The policy response to the worsening trade balance consisted of a small 1.8 percent devaluation in October 1986, accompanied by administrative tightening of import controls. In early 1987, the negative list was once again increased, and some of the loss in exchange-rate competitiveness was regained with nominal devaluations of the cruzado (for value of the cruzado--see Glossary) of 7.8 percent and 8.7 percent in May and June of 1987.
Brazil's second price-stabilization attempt, popularly known as the Bresser Plan, was announced by the new minister of finance, Luiz Carlos Bresser Pereira, in June 1987. In contrast to the ill-fated Cruzado Plan, the Bresser Plan did not attempt to use external economic policy as an instrument for internal stabilization. Brazil returned to its earlier and generally successful "crawling-peg" policy, which consisted of frequent small devaluations roughly in line with domestic inflation. The trade balance improved with the fall in domestic demand resulting from the Bresser Plan, and a current-account balance was attained by the end of 1987.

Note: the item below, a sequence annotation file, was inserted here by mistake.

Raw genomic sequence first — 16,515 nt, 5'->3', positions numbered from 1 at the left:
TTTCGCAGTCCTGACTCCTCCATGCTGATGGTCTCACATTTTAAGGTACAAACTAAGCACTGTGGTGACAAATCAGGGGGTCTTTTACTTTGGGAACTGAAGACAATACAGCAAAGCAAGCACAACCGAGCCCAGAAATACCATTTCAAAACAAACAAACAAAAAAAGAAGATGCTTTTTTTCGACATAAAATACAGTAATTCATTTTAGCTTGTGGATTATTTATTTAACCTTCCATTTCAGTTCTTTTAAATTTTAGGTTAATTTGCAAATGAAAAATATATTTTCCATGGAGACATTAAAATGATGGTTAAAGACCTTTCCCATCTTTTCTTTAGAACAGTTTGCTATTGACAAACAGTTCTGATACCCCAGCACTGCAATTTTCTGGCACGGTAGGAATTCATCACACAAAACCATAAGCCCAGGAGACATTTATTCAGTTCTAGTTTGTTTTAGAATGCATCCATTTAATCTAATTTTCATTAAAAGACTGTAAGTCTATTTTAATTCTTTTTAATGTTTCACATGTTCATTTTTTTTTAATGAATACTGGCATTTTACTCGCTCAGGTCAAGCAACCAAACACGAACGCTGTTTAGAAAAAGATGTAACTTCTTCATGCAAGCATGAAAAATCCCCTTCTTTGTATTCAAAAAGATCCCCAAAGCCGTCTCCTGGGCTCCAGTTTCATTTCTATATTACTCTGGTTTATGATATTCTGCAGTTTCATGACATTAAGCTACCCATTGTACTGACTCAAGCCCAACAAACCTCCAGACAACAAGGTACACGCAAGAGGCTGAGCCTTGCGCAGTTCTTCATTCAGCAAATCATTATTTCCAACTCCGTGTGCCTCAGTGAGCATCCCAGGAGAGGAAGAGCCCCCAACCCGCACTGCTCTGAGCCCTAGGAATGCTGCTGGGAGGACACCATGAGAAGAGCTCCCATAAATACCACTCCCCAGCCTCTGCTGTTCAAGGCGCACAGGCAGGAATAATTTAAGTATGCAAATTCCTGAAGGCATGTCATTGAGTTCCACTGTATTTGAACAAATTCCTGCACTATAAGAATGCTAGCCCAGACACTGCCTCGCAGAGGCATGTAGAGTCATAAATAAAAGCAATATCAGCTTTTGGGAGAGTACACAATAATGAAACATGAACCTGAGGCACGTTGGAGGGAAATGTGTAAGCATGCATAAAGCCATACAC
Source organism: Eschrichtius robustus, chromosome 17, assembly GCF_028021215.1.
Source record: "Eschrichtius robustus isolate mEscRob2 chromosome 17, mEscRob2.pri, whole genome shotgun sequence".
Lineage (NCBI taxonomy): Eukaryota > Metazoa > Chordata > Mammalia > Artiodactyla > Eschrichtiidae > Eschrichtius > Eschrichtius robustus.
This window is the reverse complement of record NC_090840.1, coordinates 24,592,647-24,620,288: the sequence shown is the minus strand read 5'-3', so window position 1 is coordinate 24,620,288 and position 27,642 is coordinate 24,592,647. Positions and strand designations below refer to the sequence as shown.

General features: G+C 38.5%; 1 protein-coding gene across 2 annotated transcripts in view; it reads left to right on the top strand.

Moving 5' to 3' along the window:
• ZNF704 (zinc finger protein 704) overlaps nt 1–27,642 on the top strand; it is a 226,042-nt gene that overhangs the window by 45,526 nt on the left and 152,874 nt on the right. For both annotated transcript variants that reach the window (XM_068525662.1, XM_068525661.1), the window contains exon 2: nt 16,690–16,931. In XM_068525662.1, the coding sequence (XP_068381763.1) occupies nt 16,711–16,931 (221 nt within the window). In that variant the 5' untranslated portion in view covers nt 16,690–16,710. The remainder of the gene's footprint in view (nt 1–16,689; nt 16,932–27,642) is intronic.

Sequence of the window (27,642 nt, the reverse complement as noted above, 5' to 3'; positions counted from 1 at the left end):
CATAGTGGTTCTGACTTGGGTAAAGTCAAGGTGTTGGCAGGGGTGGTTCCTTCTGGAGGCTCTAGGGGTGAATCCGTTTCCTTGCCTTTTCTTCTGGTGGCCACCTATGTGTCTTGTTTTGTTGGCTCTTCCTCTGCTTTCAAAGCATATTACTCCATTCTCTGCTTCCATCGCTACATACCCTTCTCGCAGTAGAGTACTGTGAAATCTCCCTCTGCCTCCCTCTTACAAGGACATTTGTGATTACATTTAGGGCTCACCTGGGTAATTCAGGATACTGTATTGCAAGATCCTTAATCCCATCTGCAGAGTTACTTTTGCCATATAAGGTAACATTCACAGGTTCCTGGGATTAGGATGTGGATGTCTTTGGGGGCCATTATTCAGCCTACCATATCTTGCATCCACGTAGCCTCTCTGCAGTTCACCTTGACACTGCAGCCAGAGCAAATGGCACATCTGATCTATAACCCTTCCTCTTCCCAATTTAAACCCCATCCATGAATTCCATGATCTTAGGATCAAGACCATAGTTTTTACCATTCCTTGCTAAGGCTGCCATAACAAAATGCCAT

The improving external payments situation permitted some modest liberalization, beginning with a reduction of the negative list in September 1987. Import financing requirements were once again relaxed, and in late 1988 Cacex announced an expansion of import program levels for 1989. The 1988 reforms also simplified the existing tariff system. Average rates were lowered from over 50 percent to about 40 percent. Moreover, the dispersion or variability of rates was reduced; the highest tariffs were brought down from 105 to 85 percent, and the number of different rates was reduced from twenty-nine to eighteen. The reforms further simplified the tariff system by consolidating the rules covering import transactions, reducing the number of agencies directly involved in the approval of trade transactions, and establishing greater automaticity in the approval process.
The contrast between the favorable external payments situation and Brazil's internal deficit became even more marked in 1988, as export value increased to record levels. The favorable external situation permitted a continuation of import liberalization. In August 1988, Cacex permitted firms to exceed considerably their programmed imports of capital and intermediate goods. Despite this modest relaxation of import policy, there was no noticeable increase in total imports, which actually fell slightly in 1988 from their 1987 level.